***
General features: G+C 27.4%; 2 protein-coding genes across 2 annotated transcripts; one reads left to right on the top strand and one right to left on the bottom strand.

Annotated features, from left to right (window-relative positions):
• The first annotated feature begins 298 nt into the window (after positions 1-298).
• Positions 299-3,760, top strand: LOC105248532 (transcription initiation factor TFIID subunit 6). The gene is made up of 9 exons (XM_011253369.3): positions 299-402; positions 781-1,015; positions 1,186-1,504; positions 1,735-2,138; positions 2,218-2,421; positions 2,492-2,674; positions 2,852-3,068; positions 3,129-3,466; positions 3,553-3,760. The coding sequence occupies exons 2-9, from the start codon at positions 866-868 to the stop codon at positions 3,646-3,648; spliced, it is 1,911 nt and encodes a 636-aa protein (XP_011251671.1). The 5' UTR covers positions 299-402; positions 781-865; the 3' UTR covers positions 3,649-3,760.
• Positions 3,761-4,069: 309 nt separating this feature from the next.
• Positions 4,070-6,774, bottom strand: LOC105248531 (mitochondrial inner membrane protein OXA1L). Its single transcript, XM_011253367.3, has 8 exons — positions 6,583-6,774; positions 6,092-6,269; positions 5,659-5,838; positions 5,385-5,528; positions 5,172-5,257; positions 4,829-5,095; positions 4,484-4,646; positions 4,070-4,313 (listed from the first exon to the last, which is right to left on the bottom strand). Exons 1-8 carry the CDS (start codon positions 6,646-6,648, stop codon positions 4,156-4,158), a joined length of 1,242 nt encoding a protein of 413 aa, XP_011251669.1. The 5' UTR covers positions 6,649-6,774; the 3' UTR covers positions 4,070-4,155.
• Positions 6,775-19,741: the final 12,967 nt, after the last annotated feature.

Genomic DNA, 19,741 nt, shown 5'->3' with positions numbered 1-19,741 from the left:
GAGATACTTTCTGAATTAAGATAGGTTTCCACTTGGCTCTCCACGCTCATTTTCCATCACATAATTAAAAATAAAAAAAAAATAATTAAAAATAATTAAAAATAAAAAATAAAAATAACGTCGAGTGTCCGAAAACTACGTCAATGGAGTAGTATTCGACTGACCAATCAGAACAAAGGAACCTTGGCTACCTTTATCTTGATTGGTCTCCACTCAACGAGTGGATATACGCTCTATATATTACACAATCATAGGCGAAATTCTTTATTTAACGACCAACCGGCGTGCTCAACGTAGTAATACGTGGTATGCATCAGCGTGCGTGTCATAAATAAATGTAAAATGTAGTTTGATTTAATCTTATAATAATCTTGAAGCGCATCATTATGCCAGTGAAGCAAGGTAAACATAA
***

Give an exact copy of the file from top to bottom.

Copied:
General features: G+C 27.4%; 2 protein-coding genes across 2 annotated transcripts; one reads left to right on the top strand and one right to left on the bottom strand.

Annotated features, from left to right (window-relative positions):
• The first annotated feature begins 298 nt into the window (after positions 1-298).
• Positions 299-3,760, top strand: LOC105248532 (transcription initiation factor TFIID subunit 6). The gene is made up of 9 exons (XM_011253369.3): positions 299-402; positions 781-1,015; positions 1,186-1,504; positions 1,735-2,138; positions 2,218-2,421; positions 2,492-2,674; positions 2,852-3,068; positions 3,129-3,466; positions 3,553-3,760. The coding sequence occupies exons 2-9, from the start codon at positions 866-868 to the stop codon at positions 3,646-3,648; spliced, it is 1,911 nt and encodes a 636-aa protein (XP_011251671.1). The 5' UTR covers positions 299-402; positions 781-865; the 3' UTR covers positions 3,649-3,760.
• Positions 3,761-4,069: 309 nt separating this feature from the next.
• Positions 4,070-6,774, bottom strand: LOC105248531 (mitochondrial inner membrane protein OXA1L). Its single transcript, XM_011253367.3, has 8 exons — positions 6,583-6,774; positions 6,092-6,269; positions 5,659-5,838; positions 5,385-5,528; positions 5,172-5,257; positions 4,829-5,095; positions 4,484-4,646; positions 4,070-4,313 (listed from the first exon to the last, which is right to left on the bottom strand). Exons 1-8 carry the CDS (start codon positions 6,646-6,648, stop codon positions 4,156-4,158), a joined length of 1,242 nt encoding a protein of 413 aa, XP_011251669.1. The 5' UTR covers positions 6,649-6,774; the 3' UTR covers positions 4,070-4,155.
• Positions 6,775-19,741: the final 12,967 nt, after the last annotated feature.

Genomic DNA, 19,741 nt, shown 5'->3' with positions numbered 1-19,741 from the left:
GAGATACTTTCTGAATTAAGATAGGTTTCCACTTGGCTCTCCACGCTCATTTTCCATCACATAATTAAAAATAAAAAAAAAATAATTAAAAATAATTAAAAATAAAAAATAAAAATAACGTCGAGTGTCCGAAAACTACGTCAATGGAGTAGTATTCGACTGACCAATCAGAACAAAGGAACCTTGGCTACCTTTATCTTGATTGGTCTCCACTCAACGAGTGGATATACGCTCTATATATTACACAATCATAGGCGAAATTCTTTATTTAACGACCAACCGGCGTGCTCAACGTAGTAATACGTGGTATGCATCAGCGTGCGTGTCATAAATAAATGTAAAATGTAGTTTGATTTAATCTTATAATAATCTTGAAGCGCATCATTATGCCAGTGAAGCAAGGTAAACATAA